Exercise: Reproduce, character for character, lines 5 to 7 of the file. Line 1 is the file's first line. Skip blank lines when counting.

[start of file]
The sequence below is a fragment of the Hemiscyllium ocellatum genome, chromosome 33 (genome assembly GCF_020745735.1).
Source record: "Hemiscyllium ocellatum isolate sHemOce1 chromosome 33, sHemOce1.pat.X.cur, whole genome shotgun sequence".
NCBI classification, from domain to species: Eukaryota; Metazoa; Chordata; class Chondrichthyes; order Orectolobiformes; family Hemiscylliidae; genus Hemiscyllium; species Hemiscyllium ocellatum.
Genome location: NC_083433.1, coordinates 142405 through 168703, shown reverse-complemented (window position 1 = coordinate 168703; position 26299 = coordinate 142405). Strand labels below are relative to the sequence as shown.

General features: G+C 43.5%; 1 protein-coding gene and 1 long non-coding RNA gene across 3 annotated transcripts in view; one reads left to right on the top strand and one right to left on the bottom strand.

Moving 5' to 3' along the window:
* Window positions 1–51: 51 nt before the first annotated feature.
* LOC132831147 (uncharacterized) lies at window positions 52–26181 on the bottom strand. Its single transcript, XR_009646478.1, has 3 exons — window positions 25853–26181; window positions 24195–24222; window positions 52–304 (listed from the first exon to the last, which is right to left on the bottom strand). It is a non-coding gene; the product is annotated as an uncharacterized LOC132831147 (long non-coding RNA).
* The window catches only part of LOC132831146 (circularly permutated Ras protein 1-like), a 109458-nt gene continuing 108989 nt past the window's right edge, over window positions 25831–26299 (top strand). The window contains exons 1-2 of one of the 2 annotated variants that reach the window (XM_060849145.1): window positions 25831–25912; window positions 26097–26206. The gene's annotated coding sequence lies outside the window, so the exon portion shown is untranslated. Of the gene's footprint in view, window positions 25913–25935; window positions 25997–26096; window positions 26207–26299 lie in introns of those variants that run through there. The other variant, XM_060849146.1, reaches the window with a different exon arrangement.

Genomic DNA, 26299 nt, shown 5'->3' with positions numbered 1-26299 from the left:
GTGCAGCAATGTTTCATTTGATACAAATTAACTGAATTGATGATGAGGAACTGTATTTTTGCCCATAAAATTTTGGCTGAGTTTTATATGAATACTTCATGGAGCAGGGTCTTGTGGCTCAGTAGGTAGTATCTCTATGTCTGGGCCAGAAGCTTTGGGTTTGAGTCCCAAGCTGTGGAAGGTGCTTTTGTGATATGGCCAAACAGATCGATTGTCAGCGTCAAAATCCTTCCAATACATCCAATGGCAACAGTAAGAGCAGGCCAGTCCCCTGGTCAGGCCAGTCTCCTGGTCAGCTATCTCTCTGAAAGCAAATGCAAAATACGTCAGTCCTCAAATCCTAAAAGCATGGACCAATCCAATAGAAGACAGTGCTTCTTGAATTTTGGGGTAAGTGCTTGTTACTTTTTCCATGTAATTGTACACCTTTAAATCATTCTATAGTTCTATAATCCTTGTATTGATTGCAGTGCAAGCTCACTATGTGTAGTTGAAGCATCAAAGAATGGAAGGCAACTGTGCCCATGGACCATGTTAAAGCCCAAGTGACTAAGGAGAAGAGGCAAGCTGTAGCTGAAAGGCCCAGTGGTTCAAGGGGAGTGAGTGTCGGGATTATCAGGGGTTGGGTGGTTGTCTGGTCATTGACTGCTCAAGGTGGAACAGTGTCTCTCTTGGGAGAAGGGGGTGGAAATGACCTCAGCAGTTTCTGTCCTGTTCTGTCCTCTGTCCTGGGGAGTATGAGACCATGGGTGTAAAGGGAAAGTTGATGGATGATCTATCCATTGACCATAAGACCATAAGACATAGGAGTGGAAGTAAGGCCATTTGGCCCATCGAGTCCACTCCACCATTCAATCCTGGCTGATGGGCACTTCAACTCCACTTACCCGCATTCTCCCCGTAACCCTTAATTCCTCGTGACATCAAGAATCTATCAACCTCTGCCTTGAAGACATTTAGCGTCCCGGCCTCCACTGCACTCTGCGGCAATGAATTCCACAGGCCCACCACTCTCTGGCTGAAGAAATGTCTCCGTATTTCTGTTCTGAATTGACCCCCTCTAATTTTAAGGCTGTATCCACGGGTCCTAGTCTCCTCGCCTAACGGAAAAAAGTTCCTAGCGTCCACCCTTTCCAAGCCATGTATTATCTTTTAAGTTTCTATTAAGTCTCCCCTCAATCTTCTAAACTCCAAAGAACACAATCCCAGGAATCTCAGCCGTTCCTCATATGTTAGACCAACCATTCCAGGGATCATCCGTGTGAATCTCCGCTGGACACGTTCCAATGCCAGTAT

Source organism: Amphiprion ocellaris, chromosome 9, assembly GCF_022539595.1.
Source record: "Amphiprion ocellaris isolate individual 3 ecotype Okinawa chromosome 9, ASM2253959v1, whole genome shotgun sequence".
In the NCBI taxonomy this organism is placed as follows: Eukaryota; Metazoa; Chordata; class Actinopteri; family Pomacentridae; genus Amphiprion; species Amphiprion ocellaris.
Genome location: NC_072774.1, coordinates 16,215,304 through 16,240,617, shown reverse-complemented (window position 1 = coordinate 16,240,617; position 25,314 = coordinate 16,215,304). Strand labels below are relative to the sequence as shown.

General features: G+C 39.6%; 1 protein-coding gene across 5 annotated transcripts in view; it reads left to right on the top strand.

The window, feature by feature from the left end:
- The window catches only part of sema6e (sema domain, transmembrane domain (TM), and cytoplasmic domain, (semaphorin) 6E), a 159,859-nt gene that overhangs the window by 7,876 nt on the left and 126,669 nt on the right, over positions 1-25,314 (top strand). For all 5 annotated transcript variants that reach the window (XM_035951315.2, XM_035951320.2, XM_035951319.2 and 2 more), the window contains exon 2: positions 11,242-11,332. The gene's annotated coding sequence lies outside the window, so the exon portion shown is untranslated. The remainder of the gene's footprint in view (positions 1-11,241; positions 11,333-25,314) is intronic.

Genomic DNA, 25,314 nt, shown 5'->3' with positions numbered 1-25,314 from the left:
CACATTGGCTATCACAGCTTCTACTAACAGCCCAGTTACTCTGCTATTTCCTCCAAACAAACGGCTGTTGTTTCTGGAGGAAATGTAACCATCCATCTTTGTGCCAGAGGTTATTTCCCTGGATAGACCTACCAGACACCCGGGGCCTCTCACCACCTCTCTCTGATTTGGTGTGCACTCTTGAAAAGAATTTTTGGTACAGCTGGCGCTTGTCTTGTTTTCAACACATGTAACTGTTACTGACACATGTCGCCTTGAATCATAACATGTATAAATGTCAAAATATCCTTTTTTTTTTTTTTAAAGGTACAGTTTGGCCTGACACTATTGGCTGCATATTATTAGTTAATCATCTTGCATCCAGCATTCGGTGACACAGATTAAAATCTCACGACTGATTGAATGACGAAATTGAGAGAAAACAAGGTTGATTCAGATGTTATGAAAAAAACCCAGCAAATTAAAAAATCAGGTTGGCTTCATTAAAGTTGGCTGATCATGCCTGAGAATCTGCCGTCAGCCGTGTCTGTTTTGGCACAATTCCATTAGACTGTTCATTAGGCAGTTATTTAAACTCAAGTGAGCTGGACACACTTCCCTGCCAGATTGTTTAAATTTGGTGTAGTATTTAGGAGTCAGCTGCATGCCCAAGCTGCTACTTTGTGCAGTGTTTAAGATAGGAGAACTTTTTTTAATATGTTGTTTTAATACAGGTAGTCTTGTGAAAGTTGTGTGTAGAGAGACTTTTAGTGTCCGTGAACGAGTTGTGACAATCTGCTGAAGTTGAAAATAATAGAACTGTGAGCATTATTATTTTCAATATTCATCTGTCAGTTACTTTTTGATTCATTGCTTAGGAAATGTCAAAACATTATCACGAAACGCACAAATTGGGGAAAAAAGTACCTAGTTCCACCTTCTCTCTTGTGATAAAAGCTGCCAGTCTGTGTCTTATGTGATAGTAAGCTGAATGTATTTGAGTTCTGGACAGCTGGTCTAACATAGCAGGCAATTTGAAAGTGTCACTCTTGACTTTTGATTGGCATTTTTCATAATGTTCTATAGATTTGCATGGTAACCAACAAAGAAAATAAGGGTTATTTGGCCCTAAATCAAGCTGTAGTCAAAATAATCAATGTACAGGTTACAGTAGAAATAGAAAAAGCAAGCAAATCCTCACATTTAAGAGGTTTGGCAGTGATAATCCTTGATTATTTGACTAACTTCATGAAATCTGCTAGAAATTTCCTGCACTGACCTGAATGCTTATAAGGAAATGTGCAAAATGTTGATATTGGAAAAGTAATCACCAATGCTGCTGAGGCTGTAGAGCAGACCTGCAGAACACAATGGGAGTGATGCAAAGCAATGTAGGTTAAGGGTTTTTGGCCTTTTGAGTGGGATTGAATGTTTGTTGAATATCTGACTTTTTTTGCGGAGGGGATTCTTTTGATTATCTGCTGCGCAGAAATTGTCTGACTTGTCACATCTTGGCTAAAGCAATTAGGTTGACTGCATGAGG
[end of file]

General features: G+C 43.5%; 1 protein-coding gene and 1 long non-coding RNA gene across 3 annotated transcripts in view; one reads left to right on the top strand and one right to left on the bottom strand.

Moving 5' to 3' along the window:
* Window positions 1–51: 51 nt before the first annotated feature.